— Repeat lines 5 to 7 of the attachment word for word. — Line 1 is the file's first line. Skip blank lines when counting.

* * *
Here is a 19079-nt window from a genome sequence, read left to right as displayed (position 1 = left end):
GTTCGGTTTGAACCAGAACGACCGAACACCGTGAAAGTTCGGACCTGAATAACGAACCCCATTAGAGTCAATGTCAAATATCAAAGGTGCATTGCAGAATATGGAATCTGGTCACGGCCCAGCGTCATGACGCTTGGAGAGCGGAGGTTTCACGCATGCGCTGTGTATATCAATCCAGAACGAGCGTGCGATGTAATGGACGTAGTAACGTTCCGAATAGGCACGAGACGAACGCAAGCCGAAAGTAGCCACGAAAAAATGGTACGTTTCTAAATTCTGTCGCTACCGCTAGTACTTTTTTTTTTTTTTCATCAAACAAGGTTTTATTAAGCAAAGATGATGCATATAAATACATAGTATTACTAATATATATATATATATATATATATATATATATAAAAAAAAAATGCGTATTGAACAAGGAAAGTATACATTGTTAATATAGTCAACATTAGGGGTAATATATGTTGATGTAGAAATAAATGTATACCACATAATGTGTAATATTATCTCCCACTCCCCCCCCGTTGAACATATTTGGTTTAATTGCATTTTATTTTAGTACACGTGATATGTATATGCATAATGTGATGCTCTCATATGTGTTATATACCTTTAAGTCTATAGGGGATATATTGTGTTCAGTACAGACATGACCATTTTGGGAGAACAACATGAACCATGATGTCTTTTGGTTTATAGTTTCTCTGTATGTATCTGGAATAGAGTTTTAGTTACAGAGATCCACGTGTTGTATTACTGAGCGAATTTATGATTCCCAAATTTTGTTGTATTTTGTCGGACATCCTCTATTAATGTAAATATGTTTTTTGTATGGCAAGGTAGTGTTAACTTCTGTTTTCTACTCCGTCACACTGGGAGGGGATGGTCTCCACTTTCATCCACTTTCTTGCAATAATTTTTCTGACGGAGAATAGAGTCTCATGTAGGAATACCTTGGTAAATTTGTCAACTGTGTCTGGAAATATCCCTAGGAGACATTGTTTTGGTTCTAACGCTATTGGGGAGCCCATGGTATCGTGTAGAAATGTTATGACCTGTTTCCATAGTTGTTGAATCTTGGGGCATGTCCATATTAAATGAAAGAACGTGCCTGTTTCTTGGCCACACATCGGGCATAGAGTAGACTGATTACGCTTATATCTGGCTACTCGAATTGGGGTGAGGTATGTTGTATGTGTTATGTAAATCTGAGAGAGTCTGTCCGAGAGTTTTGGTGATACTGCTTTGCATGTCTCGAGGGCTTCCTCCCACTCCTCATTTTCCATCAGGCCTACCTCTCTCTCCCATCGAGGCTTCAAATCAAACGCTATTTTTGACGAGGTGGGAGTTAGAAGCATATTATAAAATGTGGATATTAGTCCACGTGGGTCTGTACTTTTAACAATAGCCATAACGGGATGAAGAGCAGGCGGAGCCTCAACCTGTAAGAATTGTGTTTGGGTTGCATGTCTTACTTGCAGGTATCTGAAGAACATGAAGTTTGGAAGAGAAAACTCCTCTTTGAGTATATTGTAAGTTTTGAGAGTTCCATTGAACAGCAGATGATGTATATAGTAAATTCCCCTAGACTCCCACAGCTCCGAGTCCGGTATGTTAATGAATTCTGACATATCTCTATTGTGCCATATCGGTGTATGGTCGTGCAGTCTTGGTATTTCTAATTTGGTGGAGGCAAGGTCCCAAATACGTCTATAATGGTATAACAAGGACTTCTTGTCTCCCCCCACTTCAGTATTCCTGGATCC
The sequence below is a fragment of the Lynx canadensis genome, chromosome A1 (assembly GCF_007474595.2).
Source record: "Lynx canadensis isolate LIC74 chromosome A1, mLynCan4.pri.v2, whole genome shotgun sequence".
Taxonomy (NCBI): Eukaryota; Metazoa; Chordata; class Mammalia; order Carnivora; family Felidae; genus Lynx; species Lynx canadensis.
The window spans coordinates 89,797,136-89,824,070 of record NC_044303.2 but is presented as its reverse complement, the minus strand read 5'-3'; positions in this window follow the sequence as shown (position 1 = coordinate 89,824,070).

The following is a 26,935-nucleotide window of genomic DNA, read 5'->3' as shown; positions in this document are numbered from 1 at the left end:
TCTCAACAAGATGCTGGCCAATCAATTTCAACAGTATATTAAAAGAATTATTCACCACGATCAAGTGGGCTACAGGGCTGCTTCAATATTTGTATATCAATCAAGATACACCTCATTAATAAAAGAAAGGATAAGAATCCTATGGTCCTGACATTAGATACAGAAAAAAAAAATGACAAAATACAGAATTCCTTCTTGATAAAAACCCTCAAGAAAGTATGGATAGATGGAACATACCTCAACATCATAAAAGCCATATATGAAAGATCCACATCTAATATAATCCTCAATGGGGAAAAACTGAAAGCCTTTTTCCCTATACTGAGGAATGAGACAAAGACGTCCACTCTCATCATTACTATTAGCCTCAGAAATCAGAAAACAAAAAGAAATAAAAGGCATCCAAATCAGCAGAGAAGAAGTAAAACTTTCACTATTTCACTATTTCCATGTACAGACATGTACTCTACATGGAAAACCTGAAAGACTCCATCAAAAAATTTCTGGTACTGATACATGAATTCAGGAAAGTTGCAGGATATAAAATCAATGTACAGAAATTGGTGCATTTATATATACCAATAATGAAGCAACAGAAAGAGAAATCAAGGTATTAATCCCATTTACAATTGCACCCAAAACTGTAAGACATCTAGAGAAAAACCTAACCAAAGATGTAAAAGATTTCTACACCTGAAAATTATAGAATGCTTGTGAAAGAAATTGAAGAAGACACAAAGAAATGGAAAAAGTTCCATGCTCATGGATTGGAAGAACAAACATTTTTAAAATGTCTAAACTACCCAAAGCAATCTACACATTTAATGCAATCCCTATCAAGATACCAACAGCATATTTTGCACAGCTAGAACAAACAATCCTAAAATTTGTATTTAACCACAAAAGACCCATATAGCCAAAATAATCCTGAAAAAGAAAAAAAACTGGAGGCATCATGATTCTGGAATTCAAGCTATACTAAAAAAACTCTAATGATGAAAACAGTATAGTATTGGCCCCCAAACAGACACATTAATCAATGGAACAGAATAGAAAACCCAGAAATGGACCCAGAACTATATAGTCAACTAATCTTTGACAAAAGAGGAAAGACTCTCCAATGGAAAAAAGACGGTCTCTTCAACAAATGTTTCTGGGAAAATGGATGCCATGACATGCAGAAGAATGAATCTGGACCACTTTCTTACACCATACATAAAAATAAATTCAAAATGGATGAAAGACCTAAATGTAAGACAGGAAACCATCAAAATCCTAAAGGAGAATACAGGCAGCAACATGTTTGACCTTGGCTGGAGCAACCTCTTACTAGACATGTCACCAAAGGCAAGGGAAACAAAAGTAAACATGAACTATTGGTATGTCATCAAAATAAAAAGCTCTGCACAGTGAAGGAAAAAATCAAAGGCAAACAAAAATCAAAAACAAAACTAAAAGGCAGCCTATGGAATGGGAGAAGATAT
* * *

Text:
Taxonomy (NCBI): Eukaryota; Metazoa; Chordata; class Mammalia; order Carnivora; family Felidae; genus Lynx; species Lynx canadensis.
The window spans coordinates 89,797,136-89,824,070 of record NC_044303.2 but is presented as its reverse complement, the minus strand read 5'-3'; positions in this window follow the sequence as shown (position 1 = coordinate 89,824,070).

The following is a 26,935-nucleotide window of genomic DNA, read 5'->3' as shown; positions in this document are numbered from 1 at the left end: